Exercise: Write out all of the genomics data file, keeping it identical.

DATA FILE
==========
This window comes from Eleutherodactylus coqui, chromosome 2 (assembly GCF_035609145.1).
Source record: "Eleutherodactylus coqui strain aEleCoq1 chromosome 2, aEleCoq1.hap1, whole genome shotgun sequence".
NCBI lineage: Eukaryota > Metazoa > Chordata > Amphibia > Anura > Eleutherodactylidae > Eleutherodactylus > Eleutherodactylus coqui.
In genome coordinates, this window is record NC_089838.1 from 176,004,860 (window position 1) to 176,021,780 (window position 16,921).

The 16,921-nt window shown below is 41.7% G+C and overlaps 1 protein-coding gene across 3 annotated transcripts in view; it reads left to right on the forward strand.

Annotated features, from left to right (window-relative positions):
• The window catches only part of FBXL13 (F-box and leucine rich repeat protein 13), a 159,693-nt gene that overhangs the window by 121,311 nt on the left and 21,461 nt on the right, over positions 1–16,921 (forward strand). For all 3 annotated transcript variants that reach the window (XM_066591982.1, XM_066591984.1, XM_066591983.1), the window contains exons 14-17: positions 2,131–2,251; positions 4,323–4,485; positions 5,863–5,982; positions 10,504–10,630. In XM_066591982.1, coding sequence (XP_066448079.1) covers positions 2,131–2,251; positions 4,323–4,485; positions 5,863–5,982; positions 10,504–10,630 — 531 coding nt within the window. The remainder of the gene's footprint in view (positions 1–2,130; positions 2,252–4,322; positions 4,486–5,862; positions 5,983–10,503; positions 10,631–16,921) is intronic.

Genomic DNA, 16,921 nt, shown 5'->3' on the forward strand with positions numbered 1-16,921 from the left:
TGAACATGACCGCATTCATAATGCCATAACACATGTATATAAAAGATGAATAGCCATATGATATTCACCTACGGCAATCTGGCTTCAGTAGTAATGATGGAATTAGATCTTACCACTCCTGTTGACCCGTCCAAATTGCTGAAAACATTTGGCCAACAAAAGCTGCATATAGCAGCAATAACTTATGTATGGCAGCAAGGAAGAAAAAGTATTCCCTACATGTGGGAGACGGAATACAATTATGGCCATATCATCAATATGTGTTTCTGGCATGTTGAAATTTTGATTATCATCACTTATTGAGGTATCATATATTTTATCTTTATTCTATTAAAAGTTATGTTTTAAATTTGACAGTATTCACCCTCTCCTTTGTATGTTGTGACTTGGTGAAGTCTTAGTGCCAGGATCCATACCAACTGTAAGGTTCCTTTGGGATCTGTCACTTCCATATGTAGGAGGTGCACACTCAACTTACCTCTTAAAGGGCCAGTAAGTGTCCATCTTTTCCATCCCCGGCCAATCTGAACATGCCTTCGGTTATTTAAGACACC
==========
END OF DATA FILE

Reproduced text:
This window comes from Eleutherodactylus coqui, chromosome 2 (assembly GCF_035609145.1).
Source record: "Eleutherodactylus coqui strain aEleCoq1 chromosome 2, aEleCoq1.hap1, whole genome shotgun sequence".
NCBI lineage: Eukaryota > Metazoa > Chordata > Amphibia > Anura > Eleutherodactylidae > Eleutherodactylus > Eleutherodactylus coqui.
In genome coordinates, this window is record NC_089838.1 from 176,004,860 (window position 1) to 176,021,780 (window position 16,921).

The 16,921-nt window shown below is 41.7% G+C and overlaps 1 protein-coding gene across 3 annotated transcripts in view; it reads left to right on the forward strand.

Annotated features, from left to right (window-relative positions):
• The window catches only part of FBXL13 (F-box and leucine rich repeat protein 13), a 159,693-nt gene that overhangs the window by 121,311 nt on the left and 21,461 nt on the right, over positions 1–16,921 (forward strand). For all 3 annotated transcript variants that reach the window (XM_066591982.1, XM_066591984.1, XM_066591983.1), the window contains exons 14-17: positions 2,131–2,251; positions 4,323–4,485; positions 5,863–5,982; positions 10,504–10,630. In XM_066591982.1, coding sequence (XP_066448079.1) covers positions 2,131–2,251; positions 4,323–4,485; positions 5,863–5,982; positions 10,504–10,630 — 531 coding nt within the window. The remainder of the gene's footprint in view (positions 1–2,130; positions 2,252–4,322; positions 4,486–5,862; positions 5,983–10,503; positions 10,631–16,921) is intronic.

Genomic DNA, 16,921 nt, shown 5'->3' on the forward strand with positions numbered 1-16,921 from the left:
TGAACATGACCGCATTCATAATGCCATAACACATGTATATAAAAGATGAATAGCCATATGATATTCACCTACGGCAATCTGGCTTCAGTAGTAATGATGGAATTAGATCTTACCACTCCTGTTGACCCGTCCAAATTGCTGAAAACATTTGGCCAACAAAAGCTGCATATAGCAGCAATAACTTATGTATGGCAGCAAGGAAGAAAAAGTATTCCCTACATGTGGGAGACGGAATACAATTATGGCCATATCATCAATATGTGTTTCTGGCATGTTGAAATTTTGATTATCATCACTTATTGAGGTATCATATATTTTATCTTTATTCTATTAAAAGTTATGTTTTAAATTTGACAGTATTCACCCTCTCCTTTGTATGTTGTGACTTGGTGAAGTCTTAGTGCCAGGATCCATACCAACTGTAAGGTTCCTTTGGGATCTGTCACTTCCATATGTAGGAGGTGCACACTCAACTTACCTCTTAAAGGGCCAGTAAGTGTCCATCTTTTCCATCCCCGGCCAATCTGAACATGCCTTCGGTTATTTAAGACACC